The Central South Private Equity Perspective

October 2020

With David Wrench, Investment Director, YFM Equity Partners, and Steve Hoon, Tax Partner, BDO.

The coronavirus pandemic has drastically altered many aspects of life and business across the UK. But when it comes to investment decisions, “there’s a lot, thankfully, that for us has remained unchanged,” says YFM Equity Partners investment director David Wrench.  

The firm’s four UK investment offices already had agile working practices in place, so adapting to a life of regular video calls instead of in-person meetings has not been a problem. 

In terms of investments, YFM has naturally been taking the impact of coronavirus into account, “not just on businesses directly, but also supply chain, end customer demand and channels to market,” says Wrench. 

And lockdown has given the YFM team time to reflect on which sectors offer the best opportunities post-COVID. But “what it feels like for us is very similar,” he says. “There’s just a slight shift in emphasis in areas of focus.”

One of the reasons why private equity backed businesses may be quite resilient in the new reality is that they have always been very focused on cash, says BDO Tax Partner Steve Hoon. This has allowed them to be well placed to access any funding required and focus on the COVID reliefs introduced. 

Throughout the coronavirus emergency, these businesses have “in a way, just continued to do what they’ve always done, but with perhaps a bit more focus,” he says. “Cash is more critical.”

The implementation of relief measures and changes in valuations means now is an excellent time for private equity-backed businesses to be looking at incentive plans, says Hoon. “Over time, we might see some restructurings which have tax complexities,” he adds.  

Wrench reports that deal flow at YFM has been affected by coronavirus, but perhaps not as much as you might expect. 

The company invests in two types of opportunities: earlier-stage small-to-medium enterprises (SMEs), with a turnover of around £1m upwards, and more established businesses, with a profit of around £1m upwards. The first group paused slightly under lockdown but appears to have bounced back. 

Among more established companies, meanwhile, the decrease in deal flow has been more pronounced. But “we’ve seen a definite uptick in deal flow post the summer,” Wrench notes. 

“There’s obviously wider macro drivers, like Brexit and mooted changes to the capital gains tax structure,” he comments. “All of these, in combination with COVID and lockdown, have been a catalyst for some business owners to start considering their options.”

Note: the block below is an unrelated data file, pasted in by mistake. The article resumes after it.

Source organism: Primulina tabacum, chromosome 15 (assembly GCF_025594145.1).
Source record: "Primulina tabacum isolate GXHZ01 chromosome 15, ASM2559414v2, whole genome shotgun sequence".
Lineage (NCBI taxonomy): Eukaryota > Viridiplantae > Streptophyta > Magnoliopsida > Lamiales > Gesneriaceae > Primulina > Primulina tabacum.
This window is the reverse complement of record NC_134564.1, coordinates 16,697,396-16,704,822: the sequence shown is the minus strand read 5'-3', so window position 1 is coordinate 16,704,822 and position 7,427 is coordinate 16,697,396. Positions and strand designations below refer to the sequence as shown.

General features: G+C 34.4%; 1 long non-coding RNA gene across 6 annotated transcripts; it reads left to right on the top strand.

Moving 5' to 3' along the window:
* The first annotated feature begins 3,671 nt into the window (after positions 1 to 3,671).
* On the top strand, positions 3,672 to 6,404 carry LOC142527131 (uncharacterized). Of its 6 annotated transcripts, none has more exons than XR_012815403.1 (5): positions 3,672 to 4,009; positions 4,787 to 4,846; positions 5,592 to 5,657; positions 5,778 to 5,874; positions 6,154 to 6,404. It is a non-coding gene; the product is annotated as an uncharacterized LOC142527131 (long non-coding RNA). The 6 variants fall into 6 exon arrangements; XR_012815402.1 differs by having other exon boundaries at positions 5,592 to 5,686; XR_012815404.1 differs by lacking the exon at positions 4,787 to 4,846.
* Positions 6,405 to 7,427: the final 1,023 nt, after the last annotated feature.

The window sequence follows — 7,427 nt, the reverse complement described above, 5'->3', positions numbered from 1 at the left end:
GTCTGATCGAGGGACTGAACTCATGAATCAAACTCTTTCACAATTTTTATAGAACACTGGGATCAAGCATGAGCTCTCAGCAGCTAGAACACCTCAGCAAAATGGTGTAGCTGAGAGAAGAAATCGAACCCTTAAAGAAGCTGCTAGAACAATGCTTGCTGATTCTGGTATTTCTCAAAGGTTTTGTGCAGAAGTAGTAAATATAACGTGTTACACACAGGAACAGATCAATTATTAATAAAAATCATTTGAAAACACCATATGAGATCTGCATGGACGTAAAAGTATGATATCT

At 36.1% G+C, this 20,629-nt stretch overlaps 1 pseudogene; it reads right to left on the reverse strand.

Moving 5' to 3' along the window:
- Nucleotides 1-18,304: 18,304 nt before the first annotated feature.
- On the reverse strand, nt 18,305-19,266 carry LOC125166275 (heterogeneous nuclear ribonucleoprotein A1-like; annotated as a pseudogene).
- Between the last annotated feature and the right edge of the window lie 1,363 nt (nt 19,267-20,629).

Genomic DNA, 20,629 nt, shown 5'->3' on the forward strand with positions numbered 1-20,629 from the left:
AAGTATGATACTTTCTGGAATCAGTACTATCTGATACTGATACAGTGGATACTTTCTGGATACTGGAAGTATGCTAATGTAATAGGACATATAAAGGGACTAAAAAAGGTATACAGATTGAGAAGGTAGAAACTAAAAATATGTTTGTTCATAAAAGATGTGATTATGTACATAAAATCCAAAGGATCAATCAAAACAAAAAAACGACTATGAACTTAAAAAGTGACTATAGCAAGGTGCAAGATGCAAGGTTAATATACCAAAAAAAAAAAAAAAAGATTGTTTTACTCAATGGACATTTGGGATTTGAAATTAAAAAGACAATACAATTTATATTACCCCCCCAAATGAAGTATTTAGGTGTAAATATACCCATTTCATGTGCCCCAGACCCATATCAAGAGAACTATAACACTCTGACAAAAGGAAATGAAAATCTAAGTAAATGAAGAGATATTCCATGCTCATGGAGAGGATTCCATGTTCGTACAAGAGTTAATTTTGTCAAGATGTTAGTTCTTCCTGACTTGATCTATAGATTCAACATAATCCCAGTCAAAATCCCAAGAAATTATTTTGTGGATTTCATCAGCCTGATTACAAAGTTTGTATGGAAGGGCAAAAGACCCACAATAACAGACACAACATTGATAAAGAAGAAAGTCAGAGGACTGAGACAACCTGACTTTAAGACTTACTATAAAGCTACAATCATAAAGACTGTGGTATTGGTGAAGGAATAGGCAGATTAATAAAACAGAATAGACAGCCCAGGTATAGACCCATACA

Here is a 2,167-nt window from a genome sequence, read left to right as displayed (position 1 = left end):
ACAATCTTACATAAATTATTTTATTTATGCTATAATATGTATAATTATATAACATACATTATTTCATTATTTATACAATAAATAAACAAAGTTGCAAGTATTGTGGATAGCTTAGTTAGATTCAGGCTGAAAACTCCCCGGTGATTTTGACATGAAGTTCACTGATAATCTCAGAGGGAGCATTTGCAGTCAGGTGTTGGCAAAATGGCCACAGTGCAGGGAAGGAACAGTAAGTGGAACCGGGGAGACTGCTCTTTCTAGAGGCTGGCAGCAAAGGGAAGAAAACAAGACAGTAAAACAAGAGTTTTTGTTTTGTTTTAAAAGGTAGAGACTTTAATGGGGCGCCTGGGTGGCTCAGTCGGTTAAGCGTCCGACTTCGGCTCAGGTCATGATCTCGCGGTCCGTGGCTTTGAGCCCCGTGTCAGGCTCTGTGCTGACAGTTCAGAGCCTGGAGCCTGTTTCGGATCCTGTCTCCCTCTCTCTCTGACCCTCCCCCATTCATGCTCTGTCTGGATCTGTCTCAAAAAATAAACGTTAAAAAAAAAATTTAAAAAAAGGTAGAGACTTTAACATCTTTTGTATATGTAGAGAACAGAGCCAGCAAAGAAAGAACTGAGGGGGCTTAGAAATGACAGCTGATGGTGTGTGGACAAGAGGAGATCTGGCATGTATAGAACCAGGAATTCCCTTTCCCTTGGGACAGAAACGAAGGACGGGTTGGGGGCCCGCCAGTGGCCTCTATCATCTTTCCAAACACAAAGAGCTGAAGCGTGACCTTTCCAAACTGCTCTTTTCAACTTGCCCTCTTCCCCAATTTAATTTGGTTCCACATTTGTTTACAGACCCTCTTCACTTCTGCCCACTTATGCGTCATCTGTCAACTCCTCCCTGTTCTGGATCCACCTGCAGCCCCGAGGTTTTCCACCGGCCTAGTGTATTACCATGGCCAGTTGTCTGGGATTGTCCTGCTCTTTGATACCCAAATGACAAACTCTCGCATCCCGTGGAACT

YFM expects this strong deal flow to be sustained until the end of the year, when the impact of Brexit could add uncertainty to the outlook. Also uncertain is the impact of possible changes to capital gains tax rates. At the moment, such changes are “pure speculation,” Hoon points out. 

“Ultimately nobody knows what will happen,” he says. “If you look back over time, capital gains tax rates are at low levels so it’s hard to see rates going down. You would think they would stay relatively stable or they could of course be increased.”

Under such circumstances, capital gains thinking very much depends on the situation each management team finds itself in. Hoon offers the example of a large business that is starting to consider an exit but is unlikely to complete the process in the short or medium term. 

“It’s unlikely to be feasible for the timeline of that type of deal to take into account that capital gains tax rates could be subject to change,” he says. 

Alternatively, companies and individuals that have flexibility to move sooner may feel now is a good time to explore transactions. 

“Where we are talking to minority shareholders and there are bigger commercial drivers influencing the next commercial transaction, then ultimately there’s not a great deal that can be done,” Hoon concludes. 

“But if it’s individuals that are more in control of that process, there’s so much they could be doing now to protect themselves by arranging their affairs based on the current capital gains and inheritance tax laws. There would be merit in those sorts of businesses or individuals talking to a tax adviser.”

Potential changes to tax laws can also factor into group reorganisations and would also make it sensible to consult tax experts, Hoon says. 

With all this, the fundamentals of what private equity investors look for in companies have not changed that much, says Wrench. 

“We’re probably thinking slightly differently about certain sectors but in terms of overall characteristics they are going to be the same as before: growing businesses looking to do something interesting over the next few years,” he says. 

“Those management teams that have been able to ride the storm and deliver robust performance throughout the last six to eight months have a perfect track record to deliver value in the future.”

BDO has a dedicated PE team based in its Southampton office that work with PE backed businesses week in and week out. In addition to Steve Hoon you can contact any of the following audit director, James Newman; transaction services director, Darren Phillips or M&A specialists partner Helen O’Kane and director Ben Knowles.


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